Notably, Biden made no explicit reference to the idea of a no-fly zone.

For his part, Trudeau said Canada has responded with weapons shipments and other equipment sent to Ukraine, including cameras for surveillance drones, to help Ukraine protect its skies.

"We're going to continue to get as much equipment as we have, that they can use, as possible," he said.

Zelensky and Trudeau spoke again Wednesday, the Ukrainian president said on Twitter. Zelensky said they spoke about the importance of Tuesday's address to Parliament and he thanked Trudeau "for the significant support in the war with Russia." He said the antiwar coalition needs to be stronger. "The common goal is peace in Ukraine," Zelensky wrote.

A readout of the call said Trudeau thanked Zelensky for his powerful speech to Parliament on Tuesday and commended his exceptional courage and leadership, "which have been inspirational for Canadians and for people around the world."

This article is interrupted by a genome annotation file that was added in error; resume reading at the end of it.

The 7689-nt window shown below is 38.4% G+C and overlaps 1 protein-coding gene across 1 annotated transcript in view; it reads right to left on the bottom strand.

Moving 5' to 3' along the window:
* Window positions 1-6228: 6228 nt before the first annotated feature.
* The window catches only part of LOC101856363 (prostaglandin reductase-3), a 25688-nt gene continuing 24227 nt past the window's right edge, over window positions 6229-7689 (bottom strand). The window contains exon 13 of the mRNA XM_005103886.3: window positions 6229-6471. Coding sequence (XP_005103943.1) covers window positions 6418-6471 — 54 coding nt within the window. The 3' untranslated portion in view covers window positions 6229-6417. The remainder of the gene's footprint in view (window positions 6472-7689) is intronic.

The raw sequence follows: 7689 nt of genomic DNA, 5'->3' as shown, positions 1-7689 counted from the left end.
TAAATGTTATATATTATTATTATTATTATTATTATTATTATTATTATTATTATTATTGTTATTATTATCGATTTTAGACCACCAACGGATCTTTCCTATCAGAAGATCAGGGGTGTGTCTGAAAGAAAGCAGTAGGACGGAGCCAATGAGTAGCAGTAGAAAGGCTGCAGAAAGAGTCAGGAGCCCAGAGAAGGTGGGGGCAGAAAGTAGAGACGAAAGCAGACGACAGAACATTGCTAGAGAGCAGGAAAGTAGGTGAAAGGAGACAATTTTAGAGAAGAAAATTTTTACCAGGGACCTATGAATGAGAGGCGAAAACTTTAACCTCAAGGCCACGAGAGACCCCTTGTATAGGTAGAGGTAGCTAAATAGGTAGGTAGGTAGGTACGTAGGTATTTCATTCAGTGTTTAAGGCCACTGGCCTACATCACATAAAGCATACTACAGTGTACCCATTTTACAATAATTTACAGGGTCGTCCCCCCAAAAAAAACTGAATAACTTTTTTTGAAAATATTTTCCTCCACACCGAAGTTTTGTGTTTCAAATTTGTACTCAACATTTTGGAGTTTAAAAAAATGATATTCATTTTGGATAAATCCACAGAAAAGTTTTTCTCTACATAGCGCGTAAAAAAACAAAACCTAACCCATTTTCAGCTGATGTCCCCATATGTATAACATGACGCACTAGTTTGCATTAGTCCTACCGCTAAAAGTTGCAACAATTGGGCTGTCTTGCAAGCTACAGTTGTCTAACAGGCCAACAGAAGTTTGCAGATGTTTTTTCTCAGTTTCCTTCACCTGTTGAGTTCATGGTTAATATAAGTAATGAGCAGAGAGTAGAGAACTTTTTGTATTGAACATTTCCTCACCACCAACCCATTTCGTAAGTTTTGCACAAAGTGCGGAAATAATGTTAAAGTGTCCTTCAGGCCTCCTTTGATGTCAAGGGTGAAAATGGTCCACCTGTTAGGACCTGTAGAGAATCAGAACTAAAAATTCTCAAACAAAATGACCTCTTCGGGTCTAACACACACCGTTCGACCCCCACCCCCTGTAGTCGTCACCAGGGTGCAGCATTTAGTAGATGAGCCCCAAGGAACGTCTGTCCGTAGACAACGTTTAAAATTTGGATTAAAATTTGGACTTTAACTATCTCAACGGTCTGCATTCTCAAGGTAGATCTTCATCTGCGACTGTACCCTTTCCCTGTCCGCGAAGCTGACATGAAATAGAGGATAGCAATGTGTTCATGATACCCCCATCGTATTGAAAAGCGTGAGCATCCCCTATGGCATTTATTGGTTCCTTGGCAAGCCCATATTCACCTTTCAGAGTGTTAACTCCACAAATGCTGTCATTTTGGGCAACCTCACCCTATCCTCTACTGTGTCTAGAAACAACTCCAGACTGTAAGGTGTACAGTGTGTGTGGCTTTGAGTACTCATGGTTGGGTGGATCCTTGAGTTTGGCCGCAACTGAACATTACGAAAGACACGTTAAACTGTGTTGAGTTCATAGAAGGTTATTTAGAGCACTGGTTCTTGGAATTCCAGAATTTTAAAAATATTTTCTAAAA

It said Trudeau updated Zelensky on the delivery of aid to Ukraine from Canada.

Transport Minister Omar Alghabra announced Wednesday Canada would prohibit Belarusian aircraft from entering Canadian airspace in retaliation for the country's support of Russia's attack on Ukraine.

Trudeau plans to travel to Brussels next week to discuss further support for Ukraine with other NATO nations.

He said the discussion will centre on how to protect lives in Ukraine and globally.

Defence Minister Anita Anand was already in Brussels Wednesday for a meeting with her NATO member counterparts to discuss the conflict.

Stoltenberg also pressed NATO military commanders to increase military spending to at least two per cent of their countries' gross domestic product, and tasked with providing options to improve their long-term defensive posture.

"We face a new reality for our security, so we must reset collective defence and deterrence for the longer term" Stoltenberg said, adding that they need to think about all domains, including land, air, sea, cyber and space.

This report by The Canadian Press was first published March 16, 2022.